Their feet touched the ground. Seconds passed. They took the next stride. Seconds passed. Their feet touched the ground.
Ailan cried out and launched herself at her brother's back. She might die, but he wouldn't.
Time sped up again and she slammed into his back. She felt the whoosh of air as the giant spear appendage struck the ground right behind her.
"Morgin slows your personal space, will yourselves to win this race!"
They climbed to their feet and time slowed. Ailan thought she understood what the sprite was trying to tell them. The morgin was manipulating their personal speed somehow. They would have to be clever.
The spear came for her brother's back again. As soon as his foot touched the ground, he planted his foot and shifted his weight. At the last moment, while she was still mid stride, Dax dove aside with startling speed to the slow-moving girl.
The spear struck the ground where he'd been, and as Ailan's foot touched the ground, the appendage pulled free and swung toward her. She fought against the effects of the morgin's power, and willed herself to move quickly again. Time returned to normal and she threw herself backward, sliding on her side and underneath the swinging appendage.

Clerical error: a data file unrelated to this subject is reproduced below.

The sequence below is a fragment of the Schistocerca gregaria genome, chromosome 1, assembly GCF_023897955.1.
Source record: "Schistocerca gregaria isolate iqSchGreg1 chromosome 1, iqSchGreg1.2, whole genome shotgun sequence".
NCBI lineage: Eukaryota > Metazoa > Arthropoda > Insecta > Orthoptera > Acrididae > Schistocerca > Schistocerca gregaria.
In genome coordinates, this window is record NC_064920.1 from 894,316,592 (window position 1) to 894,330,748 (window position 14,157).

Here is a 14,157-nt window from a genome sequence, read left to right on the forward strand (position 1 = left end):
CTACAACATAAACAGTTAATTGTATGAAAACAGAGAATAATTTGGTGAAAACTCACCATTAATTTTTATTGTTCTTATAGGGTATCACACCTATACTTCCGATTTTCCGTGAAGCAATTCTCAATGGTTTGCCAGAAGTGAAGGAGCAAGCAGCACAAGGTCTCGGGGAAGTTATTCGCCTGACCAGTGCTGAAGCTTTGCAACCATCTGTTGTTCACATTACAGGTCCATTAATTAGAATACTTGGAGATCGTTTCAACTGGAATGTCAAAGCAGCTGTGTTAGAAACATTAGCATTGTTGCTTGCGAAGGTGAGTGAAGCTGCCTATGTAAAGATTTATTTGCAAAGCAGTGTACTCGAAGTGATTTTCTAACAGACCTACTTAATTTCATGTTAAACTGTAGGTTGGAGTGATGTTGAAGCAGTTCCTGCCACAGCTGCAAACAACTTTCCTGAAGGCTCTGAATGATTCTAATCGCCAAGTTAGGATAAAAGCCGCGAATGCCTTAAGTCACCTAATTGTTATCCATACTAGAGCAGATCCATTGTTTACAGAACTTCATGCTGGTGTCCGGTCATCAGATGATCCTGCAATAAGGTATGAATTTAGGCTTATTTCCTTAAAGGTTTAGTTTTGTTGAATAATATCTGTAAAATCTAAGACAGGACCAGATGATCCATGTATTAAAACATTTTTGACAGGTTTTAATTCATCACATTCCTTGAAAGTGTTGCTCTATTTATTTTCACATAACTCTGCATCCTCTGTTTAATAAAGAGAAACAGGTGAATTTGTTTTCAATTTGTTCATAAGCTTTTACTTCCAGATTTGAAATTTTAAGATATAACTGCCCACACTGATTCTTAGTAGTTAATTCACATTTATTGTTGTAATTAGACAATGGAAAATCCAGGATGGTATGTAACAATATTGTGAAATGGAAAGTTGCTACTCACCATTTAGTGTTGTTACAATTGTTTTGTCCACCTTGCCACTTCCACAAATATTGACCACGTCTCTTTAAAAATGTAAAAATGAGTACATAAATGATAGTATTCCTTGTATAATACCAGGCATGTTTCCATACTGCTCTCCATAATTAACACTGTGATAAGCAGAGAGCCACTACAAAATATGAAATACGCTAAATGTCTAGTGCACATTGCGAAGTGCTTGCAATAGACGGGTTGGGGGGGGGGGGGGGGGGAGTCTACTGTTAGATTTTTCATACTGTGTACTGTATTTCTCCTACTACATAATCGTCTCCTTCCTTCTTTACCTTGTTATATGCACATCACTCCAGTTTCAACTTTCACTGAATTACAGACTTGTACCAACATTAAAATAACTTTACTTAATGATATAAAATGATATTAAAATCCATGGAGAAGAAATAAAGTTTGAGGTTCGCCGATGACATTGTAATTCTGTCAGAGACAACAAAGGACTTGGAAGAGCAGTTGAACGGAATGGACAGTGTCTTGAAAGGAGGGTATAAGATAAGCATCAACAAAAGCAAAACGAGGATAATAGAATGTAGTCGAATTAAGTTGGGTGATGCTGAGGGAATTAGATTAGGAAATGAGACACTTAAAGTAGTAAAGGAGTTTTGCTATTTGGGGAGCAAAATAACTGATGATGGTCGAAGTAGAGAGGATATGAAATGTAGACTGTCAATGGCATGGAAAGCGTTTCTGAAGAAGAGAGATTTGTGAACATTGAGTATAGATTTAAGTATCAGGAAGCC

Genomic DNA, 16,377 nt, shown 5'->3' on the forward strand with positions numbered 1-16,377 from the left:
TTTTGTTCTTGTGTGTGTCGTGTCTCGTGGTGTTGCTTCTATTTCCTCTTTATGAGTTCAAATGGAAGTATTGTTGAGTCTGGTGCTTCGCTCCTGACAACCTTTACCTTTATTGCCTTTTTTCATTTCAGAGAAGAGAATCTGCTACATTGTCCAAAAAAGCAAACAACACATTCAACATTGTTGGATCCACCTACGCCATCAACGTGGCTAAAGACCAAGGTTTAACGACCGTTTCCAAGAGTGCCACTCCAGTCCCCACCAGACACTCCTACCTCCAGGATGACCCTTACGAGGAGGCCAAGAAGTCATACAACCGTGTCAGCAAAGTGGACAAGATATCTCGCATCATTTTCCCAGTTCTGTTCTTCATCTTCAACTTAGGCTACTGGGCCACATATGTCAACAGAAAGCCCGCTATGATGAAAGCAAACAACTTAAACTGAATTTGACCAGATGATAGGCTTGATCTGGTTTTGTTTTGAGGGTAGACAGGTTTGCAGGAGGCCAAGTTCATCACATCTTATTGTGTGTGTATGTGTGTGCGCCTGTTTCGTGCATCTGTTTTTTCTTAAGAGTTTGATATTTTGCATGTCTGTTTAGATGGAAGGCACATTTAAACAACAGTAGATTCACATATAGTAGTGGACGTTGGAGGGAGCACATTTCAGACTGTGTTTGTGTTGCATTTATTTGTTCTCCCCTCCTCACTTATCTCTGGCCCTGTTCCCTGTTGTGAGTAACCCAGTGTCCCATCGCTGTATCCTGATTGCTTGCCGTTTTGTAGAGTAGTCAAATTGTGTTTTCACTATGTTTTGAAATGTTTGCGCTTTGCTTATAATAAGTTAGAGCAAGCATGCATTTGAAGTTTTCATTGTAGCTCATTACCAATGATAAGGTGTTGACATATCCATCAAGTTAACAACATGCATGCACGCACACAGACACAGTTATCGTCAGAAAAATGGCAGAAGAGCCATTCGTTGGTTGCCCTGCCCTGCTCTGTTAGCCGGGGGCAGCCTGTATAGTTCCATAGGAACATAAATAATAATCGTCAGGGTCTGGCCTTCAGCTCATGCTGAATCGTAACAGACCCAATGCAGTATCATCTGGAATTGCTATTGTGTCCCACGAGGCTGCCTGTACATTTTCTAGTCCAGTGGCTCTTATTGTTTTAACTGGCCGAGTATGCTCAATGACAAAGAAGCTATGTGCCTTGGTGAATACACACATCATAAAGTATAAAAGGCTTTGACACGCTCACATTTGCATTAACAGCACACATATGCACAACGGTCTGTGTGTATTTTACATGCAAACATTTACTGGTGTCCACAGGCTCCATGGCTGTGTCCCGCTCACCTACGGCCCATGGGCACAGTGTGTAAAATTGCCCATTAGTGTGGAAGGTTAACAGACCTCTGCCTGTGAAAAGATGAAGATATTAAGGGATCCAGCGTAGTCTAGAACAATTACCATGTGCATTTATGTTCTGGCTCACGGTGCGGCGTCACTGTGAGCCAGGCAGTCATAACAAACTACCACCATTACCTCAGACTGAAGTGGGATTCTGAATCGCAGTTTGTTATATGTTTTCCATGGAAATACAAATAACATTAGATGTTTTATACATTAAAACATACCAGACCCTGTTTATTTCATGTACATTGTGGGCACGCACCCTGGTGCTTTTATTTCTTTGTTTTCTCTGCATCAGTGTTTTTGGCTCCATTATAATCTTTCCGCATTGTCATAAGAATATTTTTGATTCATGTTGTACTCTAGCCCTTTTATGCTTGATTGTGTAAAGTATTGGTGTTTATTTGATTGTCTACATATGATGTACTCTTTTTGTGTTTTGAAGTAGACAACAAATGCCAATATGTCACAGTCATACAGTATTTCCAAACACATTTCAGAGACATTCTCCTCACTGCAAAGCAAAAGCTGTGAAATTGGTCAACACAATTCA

Time slowed for Dax again, and he saw the morgin's other front appendage coming for him. He fought the monster's control on his speed, and dove forward. As the spear crashed into the ground, time slowed again. The impact sent dirt and rock passing him by in his slowed state.
The monster was using both its front appendages as spears now, and one of them was coming straight for Ailan. She willed her speed back, and was barely able to dive aside. This time, as the spear crashed through the ground, she fought to hold on to normal time as she ran.
The spear came rushing for her back, and a dozen feet from impact, Ailan let go and fell back into the morgin's power, her time slowing to a crawl. The appendage shot past her head and crashed into the ground.
Their cunning kept them alive, as the rapid changes in speed made them difficult targets to pace.
For a while, the monster was off balance, but the attacks became less frequent, and struck closer and closer to the mark. It was waiting, trying to predict their movements.